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Tuesday, 5 November 1996
Page: 5059


Senator ROBERT RAY —My question is directed to the Minister for Communications and the Arts. Minister, have you written to Mr Brian Johns, Managing Director of the ABC, asking the ABC either to delay or abandon its TV coverage of the Sydney Gay and Lesbian Mardi Gras; why shouldn't Australia's gay community have their major social event carried on the national broadcaster; since when has the minister for communications had the right to interfere in the program decisions of the ABC; and have you raised this matter with Mr Donald McDonald, the Chairman of the ABC?


Senator ALSTON —I did write to Brian Johns on 22 October. I wrote to him in terms of an inquiry, not in any shape or form seeking to impose a personal view, and certainly recognising that programming is the sole responsibility of the ABC. I did this on the basis of about 60 letters that have been received by my department since the beginning of the year, most of those calling for the program to be taken off air completely but a number of others simply asking for it to be rescheduled.

The purpose of my letter was simply to inquire and to seek advice on behalf of constituents and members of the general public who choose to write to me on the issue so that I can properly inform them about the current state of play. There is nothing exceptional about that; there is nothing unusual. Indeed, I would have thought it is a dereliction of duty not to ensure that the minister is fully informed about decisions that are of consequence and of interest to those who write in. That is simply what I did.

I asked Mr Johns to advise me whether or not the ABC had any plans to take the program off air or to reschedule it to a later time slot. In that context, I do not think anyone would construe that as me somehow leaning on the ABC or trying to tell them what ought to happen.


Senator Neal —Will you table the letter?


Senator ALSTON —I am happy to table the letter. I mean, the letter consists of three paragraphs. It reads:

I write concerning the telecast by the ABC of the Gay and Lesbian Mardi Gras. I have received a significant number of complaints regarding the screening of the Mardi Gras, copies of which I have referred to you.

As you would be aware, in 1994 a large number of parliamentarians including myself—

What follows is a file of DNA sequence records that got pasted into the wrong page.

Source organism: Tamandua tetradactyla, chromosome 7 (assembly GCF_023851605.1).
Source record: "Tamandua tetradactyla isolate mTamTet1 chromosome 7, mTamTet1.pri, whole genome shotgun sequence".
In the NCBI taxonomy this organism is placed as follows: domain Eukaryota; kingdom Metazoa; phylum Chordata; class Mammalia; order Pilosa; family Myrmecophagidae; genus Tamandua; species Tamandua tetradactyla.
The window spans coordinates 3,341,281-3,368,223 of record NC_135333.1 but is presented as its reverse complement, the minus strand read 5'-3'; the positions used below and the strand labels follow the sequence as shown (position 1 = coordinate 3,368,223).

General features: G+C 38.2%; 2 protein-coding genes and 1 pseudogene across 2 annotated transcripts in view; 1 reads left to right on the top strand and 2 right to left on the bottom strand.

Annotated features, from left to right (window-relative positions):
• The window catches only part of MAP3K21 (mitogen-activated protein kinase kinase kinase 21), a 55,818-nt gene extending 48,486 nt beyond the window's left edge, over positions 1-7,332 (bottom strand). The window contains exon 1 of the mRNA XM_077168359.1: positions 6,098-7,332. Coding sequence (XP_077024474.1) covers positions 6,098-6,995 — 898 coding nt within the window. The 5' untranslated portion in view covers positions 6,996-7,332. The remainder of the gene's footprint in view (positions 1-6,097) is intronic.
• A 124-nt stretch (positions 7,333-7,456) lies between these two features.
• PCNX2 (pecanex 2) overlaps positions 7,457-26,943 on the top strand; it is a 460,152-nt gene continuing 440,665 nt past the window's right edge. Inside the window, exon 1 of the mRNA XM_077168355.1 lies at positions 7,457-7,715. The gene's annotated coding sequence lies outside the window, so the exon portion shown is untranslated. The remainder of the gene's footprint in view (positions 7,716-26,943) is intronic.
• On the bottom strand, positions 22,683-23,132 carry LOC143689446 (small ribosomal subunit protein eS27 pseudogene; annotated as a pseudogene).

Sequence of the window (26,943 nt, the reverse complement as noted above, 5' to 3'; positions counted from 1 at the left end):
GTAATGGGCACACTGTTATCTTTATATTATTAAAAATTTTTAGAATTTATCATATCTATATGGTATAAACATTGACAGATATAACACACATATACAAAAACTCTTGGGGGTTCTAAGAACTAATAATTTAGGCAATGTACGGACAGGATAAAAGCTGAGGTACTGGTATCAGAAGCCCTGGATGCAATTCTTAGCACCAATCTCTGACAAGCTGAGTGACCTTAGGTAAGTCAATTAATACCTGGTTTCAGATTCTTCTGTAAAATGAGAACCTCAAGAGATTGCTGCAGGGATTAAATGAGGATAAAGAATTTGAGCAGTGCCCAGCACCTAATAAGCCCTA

and, I might add, including a number of people from your side of the chamber—

signed a petition requesting that the ABC re-schedule the program to a later timeslot than 8.30 p.m.

Given the significant level of community concern over the years, could you advise whether the ABC is proposing to reconsider telecasting the event or at least broadcasting it in a later timeslot?

Quite clearly, this was not seeking to impose any personal view and was not trying to argue the case.


Senator Bob Collins —Oh, no!


Senator ALSTON —If it had been, I would have been writing to him on day one, wouldn't I? I would have been making sure that they understood that we did have a view on the matter. It was only after I received a significant number of letters from a number of people on the issue that I thought it was desirable to inform myself and to take the matter forward so that I could properly respond.


Senator ROBERT RAY —I direct a supplementary question to the Minister for Communications and the Arts. I almost got the impression that you were writing to them on a constituent matter as a senator from Victoria. Do you see a problem or any potential problem in a misunderstanding at the ABC when the minister writes rather than you in your role as a senator for Victoria; secondly, can the minister indicate on how many other occasions—or was there any occasion—you have written to the ABC about programming matters on the basis of letters sent to you as minister for communications?


Senator ALSTON —I do not think people were writing to me as a senator for Victoria; they were writing to me as the minister.


Senator Bolkus —There you go.


Senator ALSTON —There you go, that is right. Out you go. They were asking me what the position was. In fact, many of them were arguing in very trenchant terms about their opposition to the issue. I have sent on each of those letters—that is the standard practice. They have each gone to Mr Johns individually. I cannot tell you off hand how many other letters. I would be prepared to go—


Senator Robert Ray —Have a guess. None?


Senator ALSTON —No. There have been a large number of complaints about three or four programs in particular. I think question time was one of them. They were appalled at your attitude to Telstra. But I have generally ignored that because I thought the point had been well made. There have been a number of programs on which the ABC has actually indicated to me that, with hindsight, they thought their approach had been inappropriate and they have apologised. (Time expired)